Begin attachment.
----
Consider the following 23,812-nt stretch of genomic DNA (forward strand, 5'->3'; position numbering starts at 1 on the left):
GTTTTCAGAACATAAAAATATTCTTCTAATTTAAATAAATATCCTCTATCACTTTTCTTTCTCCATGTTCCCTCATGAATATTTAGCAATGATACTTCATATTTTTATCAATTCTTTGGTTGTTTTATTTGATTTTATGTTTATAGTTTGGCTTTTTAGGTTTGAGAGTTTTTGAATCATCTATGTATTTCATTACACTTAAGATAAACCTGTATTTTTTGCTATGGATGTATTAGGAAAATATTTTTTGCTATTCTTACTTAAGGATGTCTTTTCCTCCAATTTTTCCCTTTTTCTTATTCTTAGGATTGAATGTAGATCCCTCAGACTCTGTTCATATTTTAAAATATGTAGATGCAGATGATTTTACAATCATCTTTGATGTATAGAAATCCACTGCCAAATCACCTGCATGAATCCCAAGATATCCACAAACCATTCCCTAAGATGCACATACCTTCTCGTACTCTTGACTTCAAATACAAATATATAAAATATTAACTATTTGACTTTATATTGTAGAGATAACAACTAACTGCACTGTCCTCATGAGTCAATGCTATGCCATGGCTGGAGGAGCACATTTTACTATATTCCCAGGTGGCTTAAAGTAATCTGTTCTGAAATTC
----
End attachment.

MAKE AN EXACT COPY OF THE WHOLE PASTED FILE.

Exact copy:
Consider the following 23,812-nt stretch of genomic DNA (forward strand, 5'->3'; position numbering starts at 1 on the left):
GTTTTCAGAACATAAAAATATTCTTCTAATTTAAATAAATATCCTCTATCACTTTTCTTTCTCCATGTTCCCTCATGAATATTTAGCAATGATACTTCATATTTTTATCAATTCTTTGGTTGTTTTATTTGATTTTATGTTTATAGTTTGGCTTTTTAGGTTTGAGAGTTTTTGAATCATCTATGTATTTCATTACACTTAAGATAAACCTGTATTTTTTGCTATGGATGTATTAGGAAAATATTTTTTGCTATTCTTACTTAAGGATGTCTTTTCCTCCAATTTTTCCCTTTTTCTTATTCTTAGGATTGAATGTAGATCCCTCAGACTCTGTTCATATTTTAAAATATGTAGATGCAGATGATTTTACAATCATCTTTGATGTATAGAAATCCACTGCCAAATCACCTGCATGAATCCCAAGATATCCACAAACCATTCCCTAAGATGCACATACCTTCTCGTACTCTTGACTTCAAATACAAATATATAAAATATTAACTATTTGACTTTATATTGTAGAGATAACAACTAACTGCACTGTCCTCATGAGTCAATGCTATGCCATGGCTGGAGGAGCACATTTTACTATATTCCCAGGTGGCTTAAAGTAATCTGTTCTGAAATTC